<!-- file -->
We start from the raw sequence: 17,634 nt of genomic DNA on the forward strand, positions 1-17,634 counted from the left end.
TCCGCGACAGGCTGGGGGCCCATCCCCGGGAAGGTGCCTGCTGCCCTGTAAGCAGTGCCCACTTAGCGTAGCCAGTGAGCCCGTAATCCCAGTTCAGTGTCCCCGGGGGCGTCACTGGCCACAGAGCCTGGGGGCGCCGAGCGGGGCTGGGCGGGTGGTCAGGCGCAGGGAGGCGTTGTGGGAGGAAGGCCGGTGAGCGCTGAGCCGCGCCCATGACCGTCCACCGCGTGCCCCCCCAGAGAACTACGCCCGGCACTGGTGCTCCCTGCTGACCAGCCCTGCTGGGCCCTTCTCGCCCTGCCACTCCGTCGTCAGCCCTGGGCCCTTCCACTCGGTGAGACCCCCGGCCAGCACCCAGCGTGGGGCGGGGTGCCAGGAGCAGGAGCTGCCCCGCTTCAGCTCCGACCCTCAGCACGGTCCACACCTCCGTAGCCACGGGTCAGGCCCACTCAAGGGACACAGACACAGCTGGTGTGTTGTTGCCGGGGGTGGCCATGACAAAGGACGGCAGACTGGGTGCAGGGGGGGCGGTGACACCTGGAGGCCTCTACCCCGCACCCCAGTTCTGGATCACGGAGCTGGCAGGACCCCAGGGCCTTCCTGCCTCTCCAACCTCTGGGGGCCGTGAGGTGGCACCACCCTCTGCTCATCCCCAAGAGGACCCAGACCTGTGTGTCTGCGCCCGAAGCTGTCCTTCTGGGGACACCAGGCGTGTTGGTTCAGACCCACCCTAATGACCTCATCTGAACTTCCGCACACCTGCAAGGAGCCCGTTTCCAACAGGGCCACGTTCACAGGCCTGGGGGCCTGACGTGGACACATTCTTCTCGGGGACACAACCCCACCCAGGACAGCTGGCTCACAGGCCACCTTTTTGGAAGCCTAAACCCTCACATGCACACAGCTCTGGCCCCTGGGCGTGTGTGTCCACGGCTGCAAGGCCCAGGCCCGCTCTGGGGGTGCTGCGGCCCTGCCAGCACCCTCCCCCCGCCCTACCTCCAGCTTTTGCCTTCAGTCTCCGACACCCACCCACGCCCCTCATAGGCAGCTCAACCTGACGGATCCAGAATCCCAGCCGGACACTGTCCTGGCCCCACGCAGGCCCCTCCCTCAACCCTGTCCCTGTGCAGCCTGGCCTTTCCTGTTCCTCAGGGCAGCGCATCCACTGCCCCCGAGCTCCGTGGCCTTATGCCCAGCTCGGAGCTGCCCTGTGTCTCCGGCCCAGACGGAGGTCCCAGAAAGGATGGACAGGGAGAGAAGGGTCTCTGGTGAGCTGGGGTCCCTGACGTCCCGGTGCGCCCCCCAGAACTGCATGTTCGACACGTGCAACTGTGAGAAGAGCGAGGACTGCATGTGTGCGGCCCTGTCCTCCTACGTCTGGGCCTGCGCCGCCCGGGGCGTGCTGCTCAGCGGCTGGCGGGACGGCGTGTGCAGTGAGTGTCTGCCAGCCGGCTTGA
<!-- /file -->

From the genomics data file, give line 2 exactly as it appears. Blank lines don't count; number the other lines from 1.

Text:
TCCGCGACAGGCTGGGGGCCCATCCCCGGGAAGGTGCCTGCTGCCCTGTAAGCAGTGCCCACTTAGCGTAGCCAGTGAGCCCGTAATCCCAGTTCAGTGTCCCCGGGGGCGTCACTGGCCACAGAGCCTGGGGGCGCCGAGCGGGGCTGGGCGGGTGGTCAGGCGCAGGGAGGCGTTGTGGGAGGAAGGCCGGTGAGCGCTGAGCCGCGCCCATGACCGTCCACCGCGTGCCCCCCCAGAGAACTACGCCCGGCACTGGTGCTCCCTGCTGACCAGCCCTGCTGGGCCCTTCTCGCCCTGCCACTCCGTCGTCAGCCCTGGGCCCTTCCACTCGGTGAGACCCCCGGCCAGCACCCAGCGTGGGGCGGGGTGCCAGGAGCAGGAGCTGCCCCGCTTCAGCTCCGACCCTCAGCACGGTCCACACCTCCGTAGCCACGGGTCAGGCCCACTCAAGGGACACAGACACAGCTGGTGTGTTGTTGCCGGGGGTGGCCATGACAAAGGACGGCAGACTGGGTGCAGGGGGGGCGGTGACACCTGGAGGCCTCTACCCCGCACCCCAGTTCTGGATCACGGAGCTGGCAGGACCCCAGGGCCTTCCTGCCTCTCCAACCTCTGGGGGCCGTGAGGTGGCACCACCCTCTGCTCATCCCCAAGAGGACCCAGACCTGTGTGTCTGCGCCCGAAGCTGTCCTTCTGGGGACACCAGGCGTGTTGGTTCAGACCCACCCTAATGACCTCATCTGAACTTCCGCACACCTGCAAGGAGCCCGTTTCCAACAGGGCCACGTTCACAGGCCTGGGGGCCTGACGTGGACACATTCTTCTCGGGGACACAACCCCACCCAGGACAGCTGGCTCACAGGCCACCTTTTTGGAAGCCTAAACCCTCACATGCACACAGCTCTGGCCCCTGGGCGTGTGTGTCCACGGCTGCAAGGCCCAGGCCCGCTCTGGGGGTGCTGCGGCCCTGCCAGCACCCTCCCCCCGCCCTACCTCCAGCTTTTGCCTTCAGTCTCCGACACCCACCCACGCCCCTCATAGGCAGCTCAACCTGACGGATCCAGAATCCCAGCCGGACACTGTCCTGGCCCCACGCAGGCCCCTCCCTCAACCCTGTCCCTGTGCAGCCTGGCCTTTCCTGTTCCTCAGGGCAGCGCATCCACTGCCCCCGAGCTCCGTGGCCTTATGCCCAGCTCGGAGCTGCCCTGTGTCTCCGGCCCAGACGGAGGTCCCAGAAAGGATGGACAGGGAGAGAAGGGTCTCTGGTGAGCTGGGGTCCCTGACGTCCCGGTGCGCCCCCCAGAACTGCATGTTCGACACGTGCAACTGTGAGAAGAGCGAGGACTGCATGTGTGCGGCCCTGTCCTCCTACGTCTGGGCCTGCGCCGCCCGGGGCGTGCTGCTCAGCGGCTGGCGGGACGGCGTGTGCAGTGAGTGTCTGCCAGCCGGCTTGA